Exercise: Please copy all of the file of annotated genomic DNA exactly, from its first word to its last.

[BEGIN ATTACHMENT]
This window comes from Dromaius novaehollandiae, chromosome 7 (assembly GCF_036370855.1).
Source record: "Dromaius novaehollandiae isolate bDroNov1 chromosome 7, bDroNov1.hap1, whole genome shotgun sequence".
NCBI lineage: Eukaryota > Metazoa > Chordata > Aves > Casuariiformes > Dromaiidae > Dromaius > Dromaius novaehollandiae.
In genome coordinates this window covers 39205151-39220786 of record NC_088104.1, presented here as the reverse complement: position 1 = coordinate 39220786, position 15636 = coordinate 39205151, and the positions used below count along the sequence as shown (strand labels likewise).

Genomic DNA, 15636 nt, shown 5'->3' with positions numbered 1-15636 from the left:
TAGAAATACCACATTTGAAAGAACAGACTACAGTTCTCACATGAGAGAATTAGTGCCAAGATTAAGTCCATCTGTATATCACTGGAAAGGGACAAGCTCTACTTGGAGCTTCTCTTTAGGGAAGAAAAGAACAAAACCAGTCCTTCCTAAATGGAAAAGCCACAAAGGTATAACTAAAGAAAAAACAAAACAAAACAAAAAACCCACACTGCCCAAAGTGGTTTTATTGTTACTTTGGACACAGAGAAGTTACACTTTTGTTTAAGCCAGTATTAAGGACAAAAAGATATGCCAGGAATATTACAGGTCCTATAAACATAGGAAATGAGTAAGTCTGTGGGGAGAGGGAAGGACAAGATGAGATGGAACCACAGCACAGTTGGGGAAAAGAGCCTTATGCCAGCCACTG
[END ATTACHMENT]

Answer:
This window comes from Dromaius novaehollandiae, chromosome 7 (assembly GCF_036370855.1).
Source record: "Dromaius novaehollandiae isolate bDroNov1 chromosome 7, bDroNov1.hap1, whole genome shotgun sequence".
NCBI lineage: Eukaryota > Metazoa > Chordata > Aves > Casuariiformes > Dromaiidae > Dromaius > Dromaius novaehollandiae.
In genome coordinates this window covers 39205151-39220786 of record NC_088104.1, presented here as the reverse complement: position 1 = coordinate 39220786, position 15636 = coordinate 39205151, and the positions used below count along the sequence as shown (strand labels likewise).

Genomic DNA, 15636 nt, shown 5'->3' with positions numbered 1-15636 from the left:
TAGAAATACCACATTTGAAAGAACAGACTACAGTTCTCACATGAGAGAATTAGTGCCAAGATTAAGTCCATCTGTATATCACTGGAAAGGGACAAGCTCTACTTGGAGCTTCTCTTTAGGGAAGAAAAGAACAAAACCAGTCCTTCCTAAATGGAAAAGCCACAAAGGTATAACTAAAGAAAAAACAAAACAAAACAAAAAACCCACACTGCCCAAAGTGGTTTTATTGTTACTTTGGACACAGAGAAGTTACACTTTTGTTTAAGCCAGTATTAAGGACAAAAAGATATGCCAGGAATATTACAGGTCCTATAAACATAGGAAATGAGTAAGTCTGTGGGGAGAGGGAAGGACAAGATGAGATGGAACCACAGCACAGTTGGGGAAAAGAGCCTTATGCCAGCCACTG